Feeding the Ghosts
Published by: The University Press of Kentucky
Imprint: The University Press of Kentucky
Sales Date: 03/05/2024
Find the beauty. In 2017, writer and educator Rahul Mehta began a writing practice to find solace and beauty—in the natural world, in their family and friends, and in everyday simplicities—during a time of political tensions, environmental disasters, a global pandemic, and personal disappointment. From the vibrant color of a blade of grass, to their dog sleeping quietly in the corner, to delicate petals fallen from a rose, a mindfulness of the beauty in their surroundings helped offset the feelings of fear, outrage, and helplessness. The result of this exercise is a profoundly moving poetry collection that explores Mehta's South Asian and Appalachian culture, their Queerness, their relationships with self and others, race, privilege, and a deep admiration of nature and the spiritual realm.
With the ear of a poet and a novelist's understanding of narrative motion, Mehta draws in the reader through humor, tenderness, and complexity. This debut poetry collection from the Lambda Literary Award–winning writer is a magnificent celebration of our own ordinary yet miraculous daily lives—an acknowledgement of the "messy beauty... ugly beauty" in the world.
The poems in Feeding the Ghosts will both break you open and heal you. Here, a journal entry begins, 'Dear One, I'm sorry that today is difficult for you. I'm sorry that you are suffering.' Mehta's poems grapple with many-layered burdens—grief, heartache, personal and professional disappointments—while offering the profound gift of showing us how to hold our struggles with a capacious sense of generosity, compassion, and gratitude. Amid pandemic restrictions and political tensions around race, class, and gender, Mehta's brown, queer, first-generation speaker invokes nature, memory, tradition, and family as a balm to self and reader alike. With heartbreaking clarity and precision, Mehta's poems illuminate the soul's deep sufferings while seeking solace in everyday joys: 'the snowdrops' heads bowed / in prayer.' The poems offer a way through shadow without turning away from darkness, glinting at times with playfulness as the speaker puns on 'antcestors' crawling on a dining table or daydreams of dancing in a drenched sari on a neighbor's tulips. Mehta's compelling narrative threads are woven with moments of prayer and lyricism, reflecting the 'refuge' offered by their 'small blue notebook, / and in waves crashing on shore.' The poems of Feeding the Ghost will leave you transformed as Mehta's intimate voice and gift for metaphor 'write and rewrite the world.'~Dilruba Ahmed, author of Bring Now the Angels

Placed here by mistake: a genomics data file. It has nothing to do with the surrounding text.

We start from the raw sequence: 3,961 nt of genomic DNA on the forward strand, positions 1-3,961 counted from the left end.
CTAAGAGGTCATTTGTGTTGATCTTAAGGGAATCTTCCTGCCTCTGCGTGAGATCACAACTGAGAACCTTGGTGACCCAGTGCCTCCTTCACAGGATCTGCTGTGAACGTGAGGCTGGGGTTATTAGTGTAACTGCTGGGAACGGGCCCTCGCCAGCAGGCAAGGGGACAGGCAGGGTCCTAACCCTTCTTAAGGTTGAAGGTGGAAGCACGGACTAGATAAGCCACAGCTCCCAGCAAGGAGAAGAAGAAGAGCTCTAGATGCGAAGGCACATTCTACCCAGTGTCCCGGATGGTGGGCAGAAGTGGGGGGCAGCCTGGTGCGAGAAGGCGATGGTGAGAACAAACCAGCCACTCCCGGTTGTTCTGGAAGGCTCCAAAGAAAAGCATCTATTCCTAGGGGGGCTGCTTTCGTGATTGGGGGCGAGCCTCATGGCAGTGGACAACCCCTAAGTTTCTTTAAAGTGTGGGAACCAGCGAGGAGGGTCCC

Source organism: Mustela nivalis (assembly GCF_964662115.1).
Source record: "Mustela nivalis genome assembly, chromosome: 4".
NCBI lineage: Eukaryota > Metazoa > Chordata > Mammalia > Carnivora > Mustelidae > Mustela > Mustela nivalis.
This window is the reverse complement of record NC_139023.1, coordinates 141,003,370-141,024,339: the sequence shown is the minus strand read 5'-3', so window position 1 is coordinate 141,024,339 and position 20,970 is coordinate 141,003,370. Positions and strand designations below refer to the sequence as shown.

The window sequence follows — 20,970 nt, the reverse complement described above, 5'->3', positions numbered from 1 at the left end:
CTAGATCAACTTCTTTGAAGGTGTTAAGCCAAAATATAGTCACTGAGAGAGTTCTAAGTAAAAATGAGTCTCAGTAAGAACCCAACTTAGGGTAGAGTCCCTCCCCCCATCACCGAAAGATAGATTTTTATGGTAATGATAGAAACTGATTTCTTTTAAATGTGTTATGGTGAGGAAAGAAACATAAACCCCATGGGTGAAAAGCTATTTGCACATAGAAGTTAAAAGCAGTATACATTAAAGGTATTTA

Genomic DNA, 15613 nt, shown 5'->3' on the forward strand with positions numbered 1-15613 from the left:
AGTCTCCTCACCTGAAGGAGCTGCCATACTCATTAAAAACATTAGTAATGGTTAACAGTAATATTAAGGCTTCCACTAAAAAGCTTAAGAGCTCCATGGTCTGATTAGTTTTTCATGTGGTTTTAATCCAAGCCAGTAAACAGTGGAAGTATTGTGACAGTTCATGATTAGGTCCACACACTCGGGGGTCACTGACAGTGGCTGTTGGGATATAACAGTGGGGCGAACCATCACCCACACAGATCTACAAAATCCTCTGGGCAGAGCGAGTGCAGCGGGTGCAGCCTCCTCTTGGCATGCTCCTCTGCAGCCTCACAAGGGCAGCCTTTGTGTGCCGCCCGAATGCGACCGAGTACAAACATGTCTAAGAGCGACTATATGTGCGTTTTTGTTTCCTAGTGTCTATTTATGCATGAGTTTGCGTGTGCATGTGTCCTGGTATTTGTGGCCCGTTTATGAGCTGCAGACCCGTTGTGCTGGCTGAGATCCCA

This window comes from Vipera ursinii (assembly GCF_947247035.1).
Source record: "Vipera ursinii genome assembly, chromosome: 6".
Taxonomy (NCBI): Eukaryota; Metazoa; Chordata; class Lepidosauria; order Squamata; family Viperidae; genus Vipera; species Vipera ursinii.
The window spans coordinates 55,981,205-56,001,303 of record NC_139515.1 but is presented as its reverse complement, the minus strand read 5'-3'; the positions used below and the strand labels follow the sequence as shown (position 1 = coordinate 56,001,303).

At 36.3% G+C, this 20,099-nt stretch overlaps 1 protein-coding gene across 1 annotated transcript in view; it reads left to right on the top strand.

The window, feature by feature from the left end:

In their probing debut poetry collection, Rahul Mehta delves cycles of seasons, cycles of suffering, cycles of persistent aliveness. The poems in Feeding the Ghosts don't offer solutions to racism & homophobia, to trauma and grief: rather, they provide accompaniment, witness, wonder. Here we discover a profundity of the will to sever, to continue, to shape-shift into belonging as a daily practice toward uncovering and claiming beauty.~Purvi Shah, author of Miracle Marks
Rahul Mehta has the gift of care, meaning in their hands the images and lines of the poem create a place in which the characters, situations, histories, and feelings therein are treated with tenderness and generosity. It is not an easy position to be vulnerable especially considering the difficulties of alienation and sorrow that lie within. In the end these poems are not only a record of a life lived, but like the best of poetry, they offer to a reader light and balm.~Kazim Ali, author of Sukun: New and Selected Poems